To unpack interaction effects, planned simple contrasts were used, comparing each timepoint to study baseline (Visit 1). For contrasts that reached statistical significance, the sample was first split by age (3–5 years; 6–12 years) and repeated measures ANOVAs were used to compare scores between treatment conditions (oxytocin, placebo). Where appropriate, effect sizes (Cohen’s d) are reported, where 0.2 is indicative of a small effect, 0.5 a medium effect and 0.8 a large effect [33].

Sensitivity analyses of the primary outcome included group differences in SRS-2 Total Raw scores (i) separately in the subgroups of participants with a baseline SRS-2 Total Raw score at or above the sample median or with a baseline SRS-2 Total Raw score below the sample median, and (ii) in the per-protocol population (defined as all participants who completed the trial and had SRS-2 data available at each timepoint).

Clinical changes were also evaluated for individual participants using the Reliable Change Index (RCI) [34], which takes into consideration scale reliability of measures used. RCI is equal to an individual’s score before intervention minus their score after an intervention, divided by the standard error of the difference of the measure [34]. If RCI is 1.96 or greater, then the difference is significant. If it is <1.96, RCI is not significant.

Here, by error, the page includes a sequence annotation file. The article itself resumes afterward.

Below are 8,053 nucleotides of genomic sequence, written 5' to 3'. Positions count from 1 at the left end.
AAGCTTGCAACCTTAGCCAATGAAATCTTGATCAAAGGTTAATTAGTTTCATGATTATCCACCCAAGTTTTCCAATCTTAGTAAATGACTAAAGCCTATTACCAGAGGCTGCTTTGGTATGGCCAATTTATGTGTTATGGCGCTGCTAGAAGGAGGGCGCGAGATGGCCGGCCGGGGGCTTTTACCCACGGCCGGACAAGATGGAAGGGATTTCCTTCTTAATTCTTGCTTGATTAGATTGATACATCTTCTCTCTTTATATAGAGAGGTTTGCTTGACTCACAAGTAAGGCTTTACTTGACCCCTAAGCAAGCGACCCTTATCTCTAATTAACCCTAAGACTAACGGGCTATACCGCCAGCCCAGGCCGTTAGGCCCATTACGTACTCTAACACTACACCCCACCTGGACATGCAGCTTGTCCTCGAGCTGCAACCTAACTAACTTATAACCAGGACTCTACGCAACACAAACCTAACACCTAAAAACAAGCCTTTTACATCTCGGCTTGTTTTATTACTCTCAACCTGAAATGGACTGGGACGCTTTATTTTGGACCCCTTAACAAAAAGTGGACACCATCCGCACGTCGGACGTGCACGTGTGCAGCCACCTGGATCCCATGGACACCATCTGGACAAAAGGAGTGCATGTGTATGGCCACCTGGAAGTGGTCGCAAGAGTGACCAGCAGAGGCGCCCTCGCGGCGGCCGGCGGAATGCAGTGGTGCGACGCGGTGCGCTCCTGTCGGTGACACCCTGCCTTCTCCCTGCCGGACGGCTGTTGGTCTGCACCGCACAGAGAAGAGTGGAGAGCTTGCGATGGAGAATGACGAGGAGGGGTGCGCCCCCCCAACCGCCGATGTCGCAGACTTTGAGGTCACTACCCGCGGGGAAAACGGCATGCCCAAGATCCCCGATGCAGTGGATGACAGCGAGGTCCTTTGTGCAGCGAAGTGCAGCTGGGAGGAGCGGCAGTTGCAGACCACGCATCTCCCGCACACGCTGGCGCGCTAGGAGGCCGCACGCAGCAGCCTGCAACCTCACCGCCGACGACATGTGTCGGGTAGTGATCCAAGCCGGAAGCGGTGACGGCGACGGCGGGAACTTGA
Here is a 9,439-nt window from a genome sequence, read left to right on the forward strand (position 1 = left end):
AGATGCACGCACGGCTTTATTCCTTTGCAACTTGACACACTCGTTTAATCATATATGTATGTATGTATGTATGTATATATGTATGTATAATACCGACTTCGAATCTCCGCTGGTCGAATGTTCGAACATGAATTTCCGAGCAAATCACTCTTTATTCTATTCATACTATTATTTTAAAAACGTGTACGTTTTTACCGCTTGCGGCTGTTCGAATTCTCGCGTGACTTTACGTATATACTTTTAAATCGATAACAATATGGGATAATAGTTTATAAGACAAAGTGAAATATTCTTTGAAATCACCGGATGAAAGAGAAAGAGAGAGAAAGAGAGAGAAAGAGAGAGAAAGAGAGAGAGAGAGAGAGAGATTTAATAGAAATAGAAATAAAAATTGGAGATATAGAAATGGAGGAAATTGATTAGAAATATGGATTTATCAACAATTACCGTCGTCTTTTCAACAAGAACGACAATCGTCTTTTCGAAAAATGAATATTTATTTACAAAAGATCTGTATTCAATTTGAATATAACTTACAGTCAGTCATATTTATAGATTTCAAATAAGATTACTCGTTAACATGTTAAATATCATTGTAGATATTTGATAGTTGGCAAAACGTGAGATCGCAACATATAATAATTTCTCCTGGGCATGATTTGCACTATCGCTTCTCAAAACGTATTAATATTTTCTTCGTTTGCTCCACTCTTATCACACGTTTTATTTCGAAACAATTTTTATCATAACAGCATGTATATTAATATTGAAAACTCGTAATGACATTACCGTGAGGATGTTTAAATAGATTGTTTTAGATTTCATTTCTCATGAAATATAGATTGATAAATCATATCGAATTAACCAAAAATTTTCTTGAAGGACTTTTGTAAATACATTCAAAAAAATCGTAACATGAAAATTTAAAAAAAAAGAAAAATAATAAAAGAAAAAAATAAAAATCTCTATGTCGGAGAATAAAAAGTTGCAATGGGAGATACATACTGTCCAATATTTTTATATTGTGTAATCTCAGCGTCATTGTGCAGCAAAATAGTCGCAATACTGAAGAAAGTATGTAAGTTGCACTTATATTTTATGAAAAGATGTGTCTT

Analyses on treatment guess were conducted on participants with available treatment guess data at Visit 3. Chi-square tests were used to compare the proportion of treatment guesses between the oxytocin and placebo conditions. Safety analyses included all participants who were randomized to oxytocin or placebo (N = 97). Safety analyses were primarily descriptive; chi-square tests were used to compare the proportion of adverse events potentially related to treatment between the oxytocin and placebo groups.



Participants were recruited to each site between April 2017 and February 2020. Caregivers of 331 children expressed interest in this trial. Due to logistical reasons and restraints, the time period for being enrolled in this trial was limited, which impacted on our ability to assess large numbers of participants for eligibility. Further, the broad inclusion criteria meant that there was a high conversion rate from eligibility assessment to study enrollment. In total, 121 children were assessed for eligibility and 103 invited to participate (See Consort Diagram in Fig. 1). A total of 103 children entered the placebo lead in phase and 97 children were then randomized to drug (Oxytocin N = 49; Placebo = 48). Eighty-seven participants (Oxytocin = 45; Placebo = 42) had both a baseline and a post-intervention SRS-2 score, with a mean age of 7.27 years (SD = 2.69) at baseline. Of these 87 children, 31 were aged 3–5 (Oxytocin N = 18; Placebo N = 13), while 56 children were aged 6–12 (Oxytocin N = 27; Placebo N = 29).

Fig. 1
figure 1

CONSORT diagram of study participants by randomization schedule.

Baseline characteristics